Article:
Whether they own an office building, a shopping center or an industrial park, every commercial landlord should create (or re-evaluate) the overall operating or strategic plan for their property.
Not only is today’s environment competitive for attracting high-quality tenants, but tenants’ needs and wants are changing as quickly as new technologies pop-up and intentionally (or inadvertently) change the leasing business model. Let’s take WeWork as an example. WeWork offers shared workspaces for small to large business nationwide through short-term “memberships” instead of leases with amenities like high-speed internet, fresh fruit and professional and social events. Most traditional landlords neither offer nor encourage short-term or temporary leasing arrangements.
Are you missing out on business opportunities due to old ways of doing business? Outside of a lease, do you have a written operating or strategic plan for your property? If so, how often do you update the plan?
If the answer to the last question is never or longer than every three years, then the plan is antiquated. Maybe you don’t have an operating or strategic plan but instead, rely on your standard lease form as an operational guideline. When is the last time the form was reviewed and/or updated? How does the form measure up to how business is done today? Even if you have no desire to alter the way you do business, changes in the market or law could render your current form outdated.
Sending your lease form to an attorney for periodic legal updates addresses a major area of concern. However, to maximize the benefit of engaging legal counsel, you should provide your attorney with an updated operating or strategic plan for your property. While each plan should be developed in accordance with each landlord’s property type and market, and in accordance with contractual restrictions (e.g., if there is a mortgage on the property, you will undoubtedly need lender’s approval prior to making operating changes), we suggest you develop your plan by first evaluating the following areas: permitted and prohibited uses, parking and liability.
Permitted and Prohibited Uses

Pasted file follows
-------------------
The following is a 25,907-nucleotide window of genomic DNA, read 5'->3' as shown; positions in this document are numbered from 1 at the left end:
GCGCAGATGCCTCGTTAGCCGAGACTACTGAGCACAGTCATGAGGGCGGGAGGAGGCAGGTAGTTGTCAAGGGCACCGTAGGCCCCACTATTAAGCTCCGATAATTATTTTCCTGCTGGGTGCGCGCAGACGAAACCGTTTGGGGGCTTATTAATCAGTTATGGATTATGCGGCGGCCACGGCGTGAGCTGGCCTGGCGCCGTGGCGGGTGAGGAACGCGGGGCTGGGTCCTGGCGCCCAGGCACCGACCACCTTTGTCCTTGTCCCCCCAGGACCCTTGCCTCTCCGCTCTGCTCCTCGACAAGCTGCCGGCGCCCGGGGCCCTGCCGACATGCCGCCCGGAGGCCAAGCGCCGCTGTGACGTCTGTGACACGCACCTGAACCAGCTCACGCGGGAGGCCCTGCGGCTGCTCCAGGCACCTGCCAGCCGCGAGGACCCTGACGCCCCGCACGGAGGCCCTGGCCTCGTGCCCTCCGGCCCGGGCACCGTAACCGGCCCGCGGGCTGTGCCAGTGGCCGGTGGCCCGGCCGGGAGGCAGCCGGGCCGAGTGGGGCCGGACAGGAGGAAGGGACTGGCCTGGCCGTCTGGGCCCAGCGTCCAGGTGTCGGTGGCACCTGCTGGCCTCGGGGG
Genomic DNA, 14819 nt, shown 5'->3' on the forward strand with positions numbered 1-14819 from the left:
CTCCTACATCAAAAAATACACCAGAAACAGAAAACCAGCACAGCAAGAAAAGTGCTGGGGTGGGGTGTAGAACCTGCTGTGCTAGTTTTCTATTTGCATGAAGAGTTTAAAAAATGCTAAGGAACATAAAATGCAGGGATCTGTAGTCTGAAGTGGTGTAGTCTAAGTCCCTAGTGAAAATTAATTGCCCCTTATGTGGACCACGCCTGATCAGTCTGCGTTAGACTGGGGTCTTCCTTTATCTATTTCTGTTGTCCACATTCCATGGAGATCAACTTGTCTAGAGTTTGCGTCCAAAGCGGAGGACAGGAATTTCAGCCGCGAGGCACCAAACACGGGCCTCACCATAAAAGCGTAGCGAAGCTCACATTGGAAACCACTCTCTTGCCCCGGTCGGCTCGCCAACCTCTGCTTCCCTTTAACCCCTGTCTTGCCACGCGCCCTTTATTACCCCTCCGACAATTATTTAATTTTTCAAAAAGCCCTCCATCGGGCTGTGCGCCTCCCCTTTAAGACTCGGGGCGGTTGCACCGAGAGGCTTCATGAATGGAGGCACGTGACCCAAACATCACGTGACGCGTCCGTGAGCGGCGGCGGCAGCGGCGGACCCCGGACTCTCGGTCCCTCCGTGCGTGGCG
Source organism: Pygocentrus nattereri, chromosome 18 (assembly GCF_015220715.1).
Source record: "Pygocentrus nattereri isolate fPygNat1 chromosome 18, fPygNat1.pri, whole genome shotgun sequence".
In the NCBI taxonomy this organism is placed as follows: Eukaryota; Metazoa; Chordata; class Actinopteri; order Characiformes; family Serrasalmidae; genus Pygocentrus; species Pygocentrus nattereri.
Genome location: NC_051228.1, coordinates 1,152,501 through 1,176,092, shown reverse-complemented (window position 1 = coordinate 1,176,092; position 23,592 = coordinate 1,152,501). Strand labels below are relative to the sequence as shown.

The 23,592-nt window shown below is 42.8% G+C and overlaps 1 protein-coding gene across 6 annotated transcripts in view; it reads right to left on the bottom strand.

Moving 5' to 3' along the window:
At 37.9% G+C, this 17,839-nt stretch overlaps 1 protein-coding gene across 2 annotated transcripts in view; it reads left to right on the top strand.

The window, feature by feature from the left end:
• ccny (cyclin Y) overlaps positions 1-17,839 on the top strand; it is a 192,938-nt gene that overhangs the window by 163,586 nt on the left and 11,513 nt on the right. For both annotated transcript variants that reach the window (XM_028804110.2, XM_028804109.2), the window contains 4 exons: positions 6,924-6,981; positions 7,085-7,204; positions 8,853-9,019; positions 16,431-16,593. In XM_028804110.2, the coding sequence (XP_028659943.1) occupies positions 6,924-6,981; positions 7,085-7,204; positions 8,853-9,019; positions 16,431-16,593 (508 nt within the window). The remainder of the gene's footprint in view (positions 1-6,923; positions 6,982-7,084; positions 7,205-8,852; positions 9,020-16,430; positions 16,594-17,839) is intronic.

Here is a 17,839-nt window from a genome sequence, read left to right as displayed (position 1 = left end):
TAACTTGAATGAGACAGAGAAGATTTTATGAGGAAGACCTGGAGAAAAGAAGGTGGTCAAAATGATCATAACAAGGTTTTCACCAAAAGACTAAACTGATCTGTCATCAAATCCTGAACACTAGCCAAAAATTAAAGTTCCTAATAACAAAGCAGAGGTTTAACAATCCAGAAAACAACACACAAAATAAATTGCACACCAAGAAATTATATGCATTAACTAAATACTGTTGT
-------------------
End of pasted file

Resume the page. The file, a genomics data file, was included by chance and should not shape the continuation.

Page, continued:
The permitted uses at a property grant insight into how the property operates. All landlords should evaluate business trends to determine if there are any new business opportunities they would like to explore or explicitly prohibit. Some landlords grant their tenants the right to use their premises for “any legal purpose,” but such a broad grant limits the landlord’s ability to prevent a tenant from engaging in an undesired business, especially if the business was not contemplated at the time the parties entered into the lease.
Each landlord should customize each tenant’s permitted use in accordance with the tenant’s proposed business and should explicitly state prohibited uses at the property. Traditional prohibited uses for a retail property include carwashes, pawn shops, and even health clubs and gyms. However, modern-day prohibitions might include hookah and vaping lounges or cannabis dispensaries, even if the state law does not yet permit such a business. Office and industrial landlords’ sensitive to spikes in the consumption and costs of electricity should consider prohibiting data mining (i.e., for cryptocurrency) at their property.
Traditionally, parking is a highly negotiated point between landlords and tenants. Tenants desire exclusive parking rights, and landlords have been willing to grant such rights because local municipalities set minimum parking requirements for the property. However, due to the increased use of ride-sharing services like Uber and Lyft, some cities are steadily decreasing local requirements for parking. As a result, future thinking landlords are partnering with ridesharing companies and valet on-demand services like DropCar to offer tenants’ alternatives to on-site parking. Landlords should work toward eliminating parking exclusives and evaluate potential development or income generating uses for their current parking sites.
Whether you develop a new plan or update an existing one, evaluating the landlord’s exposure to liability is a critical component. An attorney can advise as to changes in the law. However, in addition to an attorney, each landlord should engage its risk management team and/or insurer to confirm landlord’s insurance policies and the policies required to be maintained by each tenant are sufficient for the property’s strategic and operating plan.
Every landlord should be strategic in evaluating the current and future uses of its property to not only assess new business opportunities but to also protect against undesired uses, risks, and liabilities generated due to changes in market, law, and technology.
Erreka T. Campbell Associate, Polisinelli
Erreka Campbell is a business-minded real estate attorney who focuses on representing developers, investors, and lenders with their acquisition, disposition, financing, development, and leasing matters. Erreka’s goal is to mitigate risk and exposure to liability for clients prior to taking title to real estate assets. She advises clients across various jurisdictions and property types, including, but not limited to data centers, offices, industrial, multi-family, multi-use, and retail.